If one were drawing up a list of Donald Trump’s first principles of business, “Fake it ’Til You Make It” would probably be at the top. One of the young Trump’s more clever business tactics involved hiring workers and machines to push dirt around his frequently stalled or underfunded real-estate developments to present visiting potential investors with the illusion of industry. And he has developed a long-running reflex to offer unsolicited — and largely unverifiable — assessments of the strength and virility of his portfolio to anybody who will listen, perhaps in an effort to erase memories of the four (and counting) bankruptcies to which he was a party.
This habit of projecting the appearance of success is on full display in the Donald’s sideshow flirtation with a Republican presidential bid. Just as he did
with his ultimately doomed 2000 Reform Party bid, Trump appears to have shrewdly taken stock of the political moment, identifying the most passionate cross-section of voters in the American electorate and undertaking a media blitzkrieg to convince them that he’s one of them. Most cynically he has taken on the Birther mantle, going further than any contender in questioning the circumstances of the president’s birth, and making the (again unverified) claim that he has dispatched gumshoes to Hawaii to investigate. With an underwhelming, wide-open GOP field and a starting advantage in name-recognition, Trump has even been able to catch some early polling momentum, and has assured us
that he knows “many people at the White House” who say he is “the last person [President Obama] wants to run against.”
In other words, Fake It ’Til You Make It. But make no mistake, conservatives, Donald Trump is not one of you. Don’t believe it? Listen to the man.
Trump says he has found the light on abortion, and now describes himself as ardently pro-life. But it wasn’t always so. He told Fox News in 1999 “I’m totally pro-choice,” And later that year told the Associated Press he believed abortion was a “personal decision that should be left to the women and their doctors.” And even his newfound respect for life is undermined by a naïve view of the Constitution: When NBC’s Savannah Guthrie asked Trump on April 19 whether he thought there was a right to privacy in the Constitution, Trump replied: “I guess there is, I guess there is. And why, just out of curiosity, why do you ask that question?”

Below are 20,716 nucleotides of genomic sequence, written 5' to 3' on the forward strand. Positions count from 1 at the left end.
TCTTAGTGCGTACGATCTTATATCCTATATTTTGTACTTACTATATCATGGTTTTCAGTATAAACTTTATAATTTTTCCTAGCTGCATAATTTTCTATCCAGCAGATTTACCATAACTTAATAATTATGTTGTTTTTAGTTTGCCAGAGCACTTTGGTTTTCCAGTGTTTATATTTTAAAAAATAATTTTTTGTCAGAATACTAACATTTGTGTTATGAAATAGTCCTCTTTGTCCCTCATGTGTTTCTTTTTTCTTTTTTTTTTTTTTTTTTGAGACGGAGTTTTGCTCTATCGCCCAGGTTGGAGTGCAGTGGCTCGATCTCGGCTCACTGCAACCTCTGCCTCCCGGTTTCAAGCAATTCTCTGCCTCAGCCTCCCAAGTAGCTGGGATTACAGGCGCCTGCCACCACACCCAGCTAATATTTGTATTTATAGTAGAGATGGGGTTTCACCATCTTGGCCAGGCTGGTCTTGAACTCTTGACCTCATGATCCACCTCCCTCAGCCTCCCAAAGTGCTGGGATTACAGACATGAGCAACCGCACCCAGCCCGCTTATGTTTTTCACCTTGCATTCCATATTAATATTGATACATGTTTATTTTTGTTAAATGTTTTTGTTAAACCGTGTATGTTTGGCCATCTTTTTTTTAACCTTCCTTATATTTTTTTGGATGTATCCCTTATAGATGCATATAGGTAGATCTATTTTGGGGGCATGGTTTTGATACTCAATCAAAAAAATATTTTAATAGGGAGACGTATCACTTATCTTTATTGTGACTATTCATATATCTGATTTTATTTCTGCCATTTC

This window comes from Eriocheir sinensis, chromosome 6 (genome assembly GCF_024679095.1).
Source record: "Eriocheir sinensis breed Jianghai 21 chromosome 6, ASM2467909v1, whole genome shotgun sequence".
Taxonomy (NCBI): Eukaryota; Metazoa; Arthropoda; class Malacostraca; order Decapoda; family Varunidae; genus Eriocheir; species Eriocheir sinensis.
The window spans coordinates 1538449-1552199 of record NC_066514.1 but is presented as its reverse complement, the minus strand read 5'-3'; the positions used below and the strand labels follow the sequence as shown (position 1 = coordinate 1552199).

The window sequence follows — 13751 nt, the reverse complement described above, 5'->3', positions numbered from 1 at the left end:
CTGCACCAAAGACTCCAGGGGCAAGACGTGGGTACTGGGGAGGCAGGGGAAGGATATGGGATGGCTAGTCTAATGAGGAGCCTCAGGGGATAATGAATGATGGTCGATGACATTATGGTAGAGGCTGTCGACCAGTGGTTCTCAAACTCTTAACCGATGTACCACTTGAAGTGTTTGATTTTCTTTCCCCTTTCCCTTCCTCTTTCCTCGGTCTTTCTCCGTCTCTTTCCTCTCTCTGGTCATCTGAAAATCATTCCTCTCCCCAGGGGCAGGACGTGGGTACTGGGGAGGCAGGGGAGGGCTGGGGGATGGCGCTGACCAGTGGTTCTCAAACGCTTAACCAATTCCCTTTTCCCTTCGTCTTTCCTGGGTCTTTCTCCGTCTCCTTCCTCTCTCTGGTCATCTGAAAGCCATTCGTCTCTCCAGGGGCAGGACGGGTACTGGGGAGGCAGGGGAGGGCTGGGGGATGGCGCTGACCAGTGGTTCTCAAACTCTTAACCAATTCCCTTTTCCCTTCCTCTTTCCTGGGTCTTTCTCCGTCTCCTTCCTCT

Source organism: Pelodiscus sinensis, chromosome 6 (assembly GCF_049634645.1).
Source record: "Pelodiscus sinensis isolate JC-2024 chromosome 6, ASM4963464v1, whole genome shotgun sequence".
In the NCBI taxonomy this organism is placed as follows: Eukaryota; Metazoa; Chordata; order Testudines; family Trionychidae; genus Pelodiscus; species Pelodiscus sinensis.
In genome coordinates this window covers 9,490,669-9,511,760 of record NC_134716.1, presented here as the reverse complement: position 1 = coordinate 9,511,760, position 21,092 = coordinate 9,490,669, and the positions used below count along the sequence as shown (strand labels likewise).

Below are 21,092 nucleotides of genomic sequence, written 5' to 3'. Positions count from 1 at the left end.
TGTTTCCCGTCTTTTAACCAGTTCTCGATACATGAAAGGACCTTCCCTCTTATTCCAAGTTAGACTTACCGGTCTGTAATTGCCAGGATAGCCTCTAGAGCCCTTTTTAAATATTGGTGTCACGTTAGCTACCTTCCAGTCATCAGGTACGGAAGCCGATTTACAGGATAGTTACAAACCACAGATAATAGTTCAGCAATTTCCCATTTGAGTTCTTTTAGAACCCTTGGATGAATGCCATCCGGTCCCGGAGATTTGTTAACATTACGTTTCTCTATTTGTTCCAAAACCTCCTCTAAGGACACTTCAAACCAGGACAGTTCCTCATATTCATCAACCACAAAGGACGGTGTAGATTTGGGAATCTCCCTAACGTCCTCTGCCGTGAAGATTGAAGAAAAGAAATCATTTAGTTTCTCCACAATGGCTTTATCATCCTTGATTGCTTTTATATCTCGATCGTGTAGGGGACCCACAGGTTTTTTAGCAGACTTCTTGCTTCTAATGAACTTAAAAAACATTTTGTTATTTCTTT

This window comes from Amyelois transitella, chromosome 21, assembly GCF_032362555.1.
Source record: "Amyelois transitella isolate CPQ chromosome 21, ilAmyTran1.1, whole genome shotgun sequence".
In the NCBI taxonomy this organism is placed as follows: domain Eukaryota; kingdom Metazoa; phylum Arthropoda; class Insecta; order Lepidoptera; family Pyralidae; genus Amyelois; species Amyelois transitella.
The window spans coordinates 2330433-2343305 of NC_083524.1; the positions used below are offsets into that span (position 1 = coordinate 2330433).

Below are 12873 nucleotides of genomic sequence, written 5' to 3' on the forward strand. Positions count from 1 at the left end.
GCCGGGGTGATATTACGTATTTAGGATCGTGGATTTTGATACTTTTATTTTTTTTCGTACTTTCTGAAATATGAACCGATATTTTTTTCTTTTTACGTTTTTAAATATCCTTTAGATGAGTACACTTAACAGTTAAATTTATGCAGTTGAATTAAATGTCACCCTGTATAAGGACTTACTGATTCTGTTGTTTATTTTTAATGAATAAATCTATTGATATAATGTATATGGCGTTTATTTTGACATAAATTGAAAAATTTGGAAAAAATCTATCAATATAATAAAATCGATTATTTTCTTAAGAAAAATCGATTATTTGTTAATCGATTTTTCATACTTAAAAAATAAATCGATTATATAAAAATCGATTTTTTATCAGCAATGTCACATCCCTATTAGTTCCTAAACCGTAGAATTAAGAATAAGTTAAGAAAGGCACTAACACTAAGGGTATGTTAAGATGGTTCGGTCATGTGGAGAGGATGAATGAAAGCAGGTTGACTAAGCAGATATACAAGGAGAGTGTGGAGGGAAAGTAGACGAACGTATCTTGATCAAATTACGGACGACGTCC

Though he now advocates repeal of Obamacare, the Trump of yesteryear was, by his own admission, “very liberal when it comes to health care.” “I believe in universal health care,” he told Larry King in October of 1999. In The America We Deserve Trump advocated government-administered exchanges that would be the “equivalent of single-payer.” He said that while “working out detailed plans will take time . . . the goal should be clear: Our people are our greatest asset. We must take care of our own. We must have universal health care.”
The last time he considered a presidential run, Trump advocated a one-time, 14.25 percent tax on the net worth of all individuals and estates worth over $10 million. The levy, he said at the time, would have raised $5.7 trillion which he would have used to eliminate (!) the national debt and shore up the Social Security trust fund. Trump rejected the notion that the soak would hurt the economy, predicting a 35 percent boost in economic activity as a result of eliminating the debt. “It would not be a shock to the system,” he said. Trump stands by his plan as the right solution for the times, telling a reporter in Florida “It would have been a beautiful thing to do. But the world is different.”
Think Trump is a champion of laissez-faire? Think again. In 2008 he told Neil Cavuto that we couldn’t let any of the “Big Three” auto companies fail. “I think the government should stand behind them 100 percent,” he said. “You cannot lose the auto companies.”
In The America We Deserve, Trump advocated “diverting money” from nascent missile-defense technology. “The question isn’t whether or not such a defense can be built,” he wrote. “The question is whether it is the right defense for our times. And I believe the answer is, largely, no.”